Book Blogger Interview: Sadie from See Sadie Read | Jo Linsdell

Book Blogger Interview: Sadie from See Sadie Read


Book Blogger Interview Sadie from See Sadie Read

Book Blogger Interview Series

Getting To Know The Book Blogging Community One Guest At A Time

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Are you ready to get to know another member of the book blogging community?

I'm looking forward to chatting with other book bloggers during this series to get some behind the scenes insight into how they are approaching the book blogging community and what they've learnt so far.

I hope you're enjoying this series of book blogger interview posts and getting to know some great members of the book blogging community along the way.

In case you missed them, you can check out Bookstagrammer Hayley from Shelflyfe hereBooktuber Kira from TheBookBella here and Book Blogger Holley from Chasing Destino here

Today the focus is on book blogs.

Today's guest is Book Blogger Sadie from See Sadie Read

Getting to Know Book Blogger Sadie from See Sadie Read

The Interview

1. When did you start blogging and why?
I started my blog, See Sadie Read, in March of 2013 because I discovered that I could.
I’ve always been a bit of a list maker. I like to see accomplishments pile up in a tangible way. I have a little black notebook, for example, that’s I’ve been documenting the books I’ve read since they were written in colored pencil. You can see me move from Dr. Seuss to Nancy Drew to Anne McCaffrey to Stephen King. So, a book blog was just kind of a modernized version of the old habit/hobby.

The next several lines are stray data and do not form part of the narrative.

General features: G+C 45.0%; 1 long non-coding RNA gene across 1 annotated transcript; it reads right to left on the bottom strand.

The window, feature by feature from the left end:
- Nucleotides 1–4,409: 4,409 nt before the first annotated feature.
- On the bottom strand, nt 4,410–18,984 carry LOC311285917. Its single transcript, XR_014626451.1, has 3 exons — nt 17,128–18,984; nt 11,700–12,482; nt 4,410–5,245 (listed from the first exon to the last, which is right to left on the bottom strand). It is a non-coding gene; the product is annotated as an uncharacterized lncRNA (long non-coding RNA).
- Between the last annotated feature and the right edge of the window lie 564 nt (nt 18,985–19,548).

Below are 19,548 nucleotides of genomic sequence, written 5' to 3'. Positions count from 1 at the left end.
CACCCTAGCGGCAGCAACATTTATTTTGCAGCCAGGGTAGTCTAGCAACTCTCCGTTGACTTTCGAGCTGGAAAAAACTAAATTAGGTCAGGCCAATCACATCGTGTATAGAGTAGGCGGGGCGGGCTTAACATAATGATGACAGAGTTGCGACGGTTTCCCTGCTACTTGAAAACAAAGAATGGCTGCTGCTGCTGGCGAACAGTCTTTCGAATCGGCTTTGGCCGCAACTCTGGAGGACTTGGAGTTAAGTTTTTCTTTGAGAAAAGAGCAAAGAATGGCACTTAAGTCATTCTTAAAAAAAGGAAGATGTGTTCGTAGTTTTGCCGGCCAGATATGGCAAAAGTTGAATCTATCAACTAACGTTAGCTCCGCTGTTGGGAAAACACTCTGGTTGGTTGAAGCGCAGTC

And it’s specifically a book review blog for similar reasons. Writing a review is a really satisfying way for me to put punctuation on an experience. Like marking that check next to a task on your to-do list. It’s DONE. 2. Do you blog as a hobby or is your blog monetised?
100% hobby. I don’t make any effort to monetize it in any way. Mostly because that’s not what it’s for. I enjoy it and don’t want to do anything that might dilute that fun. But also so that I’m not accountable to anyone or anything. I post what and when I want and no one else has a say in that, not even some algorithm that would like me to post more or less often, or about more mainstream books to optimize income.
3. How often do you post to your blog? That depends. Like I said above, for me, synthesizing my thoughts into a review, writing and posting it is part of my reading process. So, I really like to finish a book, sit down and immediately post a review. (As opposed to writing it and scheduling it to post in the future, such that they come out exactly every other day for example.) That means how often I post depends on what and how much I’m reading. If I’m reading standard 300 page paperbacks, you can expect a review everyday. If I’m reading an epic fantasy or a series I want to review all in one post, it’ll take me a bit longer.
And then there is just life. Quarantine, for example, was disastrous for my reading. I’d have expected the opposite—stuck at home, you’d think I’d get a ton of reading done. But for several months I really struggled to concentrate on anything. Thank goodness for audiobooks, they’re what got me through. The result was more time between reviews though. 4. What social media sites do you use most to spread the word about your blog posts/to network with the book blogging community? Since See Sadie Read is a hobby blog, I don’t bother to try and drive traffic or track stats or anything. But I do have social media because I like the shareable aspect of reviewing. I’m here:
Twitter @see_sadie